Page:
Black widow spider. (AP File)
Christopher Chase, USA TODAY Sports
An encounter at an LPGA pre-qualifying tournament gives new meaning to the concept of golf course hazards.
A rookie on the Ladies European Tour was bitten by a black widow spider during a round in Canberra, Australia, then dug out the venom with a spare golf tee and finished the round.
Let me repeat: She dug out the venom with a golf tee and finished the round.
I've seen golfers call it quits on the turn because they ran out of bug spray.
Daniela Holmqvist, a rookie from Sweden, had just hit out of the rough on the fourth hole at a tournament in Australia when she felt a sharp stab above her ankle. She saw a small, black spider with that familiar red marking on its back scurry away.
Local caddies recognized the threat and mentioned that the spider's bite can be deadly for a child in less than an hour. Holmqvist decided not to wait. With the leg swelling and the pain intensifying, she found the first sharp object she could and dug out the venom.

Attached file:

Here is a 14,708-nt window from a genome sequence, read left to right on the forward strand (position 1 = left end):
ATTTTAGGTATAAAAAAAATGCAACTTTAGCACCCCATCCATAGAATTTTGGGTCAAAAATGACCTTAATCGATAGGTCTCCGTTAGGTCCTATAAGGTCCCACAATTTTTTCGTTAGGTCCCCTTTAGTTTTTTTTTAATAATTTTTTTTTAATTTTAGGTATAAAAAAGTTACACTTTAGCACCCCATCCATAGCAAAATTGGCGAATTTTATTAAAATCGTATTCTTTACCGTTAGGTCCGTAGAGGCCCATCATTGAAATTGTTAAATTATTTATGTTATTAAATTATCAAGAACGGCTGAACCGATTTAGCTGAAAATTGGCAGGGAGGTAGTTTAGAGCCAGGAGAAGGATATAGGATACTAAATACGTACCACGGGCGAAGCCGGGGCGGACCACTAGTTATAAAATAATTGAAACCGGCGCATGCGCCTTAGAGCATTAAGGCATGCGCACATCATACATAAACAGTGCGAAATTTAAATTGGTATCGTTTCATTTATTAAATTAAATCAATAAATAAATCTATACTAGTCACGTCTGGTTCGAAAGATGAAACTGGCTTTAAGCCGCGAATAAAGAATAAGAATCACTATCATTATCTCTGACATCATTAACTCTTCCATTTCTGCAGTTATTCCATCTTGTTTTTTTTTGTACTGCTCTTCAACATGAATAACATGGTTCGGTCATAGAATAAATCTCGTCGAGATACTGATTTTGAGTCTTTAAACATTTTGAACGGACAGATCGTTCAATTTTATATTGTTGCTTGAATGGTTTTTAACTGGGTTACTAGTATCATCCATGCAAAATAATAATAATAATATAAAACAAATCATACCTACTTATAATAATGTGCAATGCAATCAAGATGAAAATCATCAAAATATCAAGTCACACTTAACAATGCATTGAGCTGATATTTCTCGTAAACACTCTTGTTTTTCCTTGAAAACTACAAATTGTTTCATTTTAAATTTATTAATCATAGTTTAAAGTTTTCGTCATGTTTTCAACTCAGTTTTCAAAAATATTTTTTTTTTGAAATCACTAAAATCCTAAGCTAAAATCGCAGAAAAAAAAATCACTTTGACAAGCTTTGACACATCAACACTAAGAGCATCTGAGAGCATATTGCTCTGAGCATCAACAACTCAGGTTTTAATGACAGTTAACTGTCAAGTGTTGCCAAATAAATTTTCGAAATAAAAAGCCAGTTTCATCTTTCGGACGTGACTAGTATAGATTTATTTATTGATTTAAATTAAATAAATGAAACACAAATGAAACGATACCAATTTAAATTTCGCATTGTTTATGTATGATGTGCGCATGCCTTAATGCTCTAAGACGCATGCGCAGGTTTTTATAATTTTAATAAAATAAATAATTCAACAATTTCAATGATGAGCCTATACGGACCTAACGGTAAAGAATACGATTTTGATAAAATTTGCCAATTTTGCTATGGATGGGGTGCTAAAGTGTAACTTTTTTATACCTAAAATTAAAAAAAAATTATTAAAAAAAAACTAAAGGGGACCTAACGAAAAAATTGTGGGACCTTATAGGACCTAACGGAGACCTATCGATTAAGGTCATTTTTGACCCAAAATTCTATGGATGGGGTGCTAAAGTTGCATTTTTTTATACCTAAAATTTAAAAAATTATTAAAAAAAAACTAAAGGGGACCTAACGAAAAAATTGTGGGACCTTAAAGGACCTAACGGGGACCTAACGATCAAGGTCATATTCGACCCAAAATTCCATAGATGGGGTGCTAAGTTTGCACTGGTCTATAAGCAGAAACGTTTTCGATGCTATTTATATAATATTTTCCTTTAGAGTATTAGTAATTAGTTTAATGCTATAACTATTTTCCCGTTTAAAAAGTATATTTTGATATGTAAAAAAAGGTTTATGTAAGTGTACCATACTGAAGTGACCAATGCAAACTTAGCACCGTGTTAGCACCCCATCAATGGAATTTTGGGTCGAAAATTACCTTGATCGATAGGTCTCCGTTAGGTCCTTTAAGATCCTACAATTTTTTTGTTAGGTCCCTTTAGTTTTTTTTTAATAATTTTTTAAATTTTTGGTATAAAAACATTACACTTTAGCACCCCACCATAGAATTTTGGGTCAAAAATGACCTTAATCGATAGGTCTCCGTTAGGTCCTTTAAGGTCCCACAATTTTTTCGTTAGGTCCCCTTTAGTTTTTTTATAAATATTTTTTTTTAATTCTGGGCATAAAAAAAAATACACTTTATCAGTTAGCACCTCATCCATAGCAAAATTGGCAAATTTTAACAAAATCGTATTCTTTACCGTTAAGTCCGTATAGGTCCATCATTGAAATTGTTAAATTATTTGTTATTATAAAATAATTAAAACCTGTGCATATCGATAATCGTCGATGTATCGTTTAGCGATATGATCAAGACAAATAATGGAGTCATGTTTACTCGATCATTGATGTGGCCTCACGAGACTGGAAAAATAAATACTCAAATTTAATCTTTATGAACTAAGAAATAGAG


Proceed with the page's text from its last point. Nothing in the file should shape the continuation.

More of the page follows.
"A clear fluid came out," she told Karin Klarström of Svensk Golf. "It wasn't the prettiest thing I've ever done, but I had to get as much of it out of me as possible."
Holmqvist, who graduated from Cal last year, played the next 14 holes with a medic following. She shot a 74.
The 24-year-old said on Twitter that she's on a double-dose of antibiotics and is doing fine, though golf will have to take a temporary backseat. When she asked the doctor whether she could work out, the doctor responded with a "death stare."
This should decide it. If you play golf, never hit it in the rough again. And on the off-chance you do, just take a free drop in the middle of the fairway instead of digging around the fescue. If your playing partners balk, tell them it's a matter of life and death. And then write a 74 down on your scorecard to honor the heroic Ms. Holmqvist.
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